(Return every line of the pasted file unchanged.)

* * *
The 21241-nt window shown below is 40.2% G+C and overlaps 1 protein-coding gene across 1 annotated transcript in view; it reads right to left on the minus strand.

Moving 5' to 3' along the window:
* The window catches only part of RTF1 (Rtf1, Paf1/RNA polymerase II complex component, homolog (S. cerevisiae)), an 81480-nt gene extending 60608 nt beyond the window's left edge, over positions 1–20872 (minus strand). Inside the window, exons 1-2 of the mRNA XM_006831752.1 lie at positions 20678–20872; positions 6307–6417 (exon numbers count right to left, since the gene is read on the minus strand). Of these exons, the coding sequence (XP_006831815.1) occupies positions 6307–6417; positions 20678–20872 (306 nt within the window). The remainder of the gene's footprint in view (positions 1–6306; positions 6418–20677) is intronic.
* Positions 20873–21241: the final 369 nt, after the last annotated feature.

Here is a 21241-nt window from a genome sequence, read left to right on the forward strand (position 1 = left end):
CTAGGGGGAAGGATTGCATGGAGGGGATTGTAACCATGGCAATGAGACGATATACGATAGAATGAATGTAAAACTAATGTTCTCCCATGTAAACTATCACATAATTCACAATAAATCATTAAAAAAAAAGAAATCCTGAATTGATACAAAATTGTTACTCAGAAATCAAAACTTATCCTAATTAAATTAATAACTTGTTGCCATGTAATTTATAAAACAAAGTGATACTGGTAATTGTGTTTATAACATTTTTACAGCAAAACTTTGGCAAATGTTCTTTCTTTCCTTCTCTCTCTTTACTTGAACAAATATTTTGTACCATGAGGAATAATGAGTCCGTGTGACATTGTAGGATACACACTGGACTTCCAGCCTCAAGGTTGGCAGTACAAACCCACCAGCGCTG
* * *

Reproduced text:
The 21241-nt window shown below is 40.2% G+C and overlaps 1 protein-coding gene across 1 annotated transcript in view; it reads right to left on the minus strand.

Moving 5' to 3' along the window:
* The window catches only part of RTF1 (Rtf1, Paf1/RNA polymerase II complex component, homolog (S. cerevisiae)), an 81480-nt gene extending 60608 nt beyond the window's left edge, over positions 1–20872 (minus strand). Inside the window, exons 1-2 of the mRNA XM_006831752.1 lie at positions 20678–20872; positions 6307–6417 (exon numbers count right to left, since the gene is read on the minus strand). Of these exons, the coding sequence (XP_006831815.1) occupies positions 6307–6417; positions 20678–20872 (306 nt within the window). The remainder of the gene's footprint in view (positions 1–6306; positions 6418–20677) is intronic.
* Positions 20873–21241: the final 369 nt, after the last annotated feature.

Here is a 21241-nt window from a genome sequence, read left to right on the forward strand (position 1 = left end):
CTAGGGGGAAGGATTGCATGGAGGGGATTGTAACCATGGCAATGAGACGATATACGATAGAATGAATGTAAAACTAATGTTCTCCCATGTAAACTATCACATAATTCACAATAAATCATTAAAAAAAAAGAAATCCTGAATTGATACAAAATTGTTACTCAGAAATCAAAACTTATCCTAATTAAATTAATAACTTGTTGCCATGTAATTTATAAAACAAAGTGATACTGGTAATTGTGTTTATAACATTTTTACAGCAAAACTTTGGCAAATGTTCTTTCTTTCCTTCTCTCTCTTTACTTGAACAAATATTTTGTACCATGAGGAATAATGAGTCCGTGTGACATTGTAGGATACACACTGGACTTCCAGCCTCAAGGTTGGCAGTACAAACCCACCAGCGCTG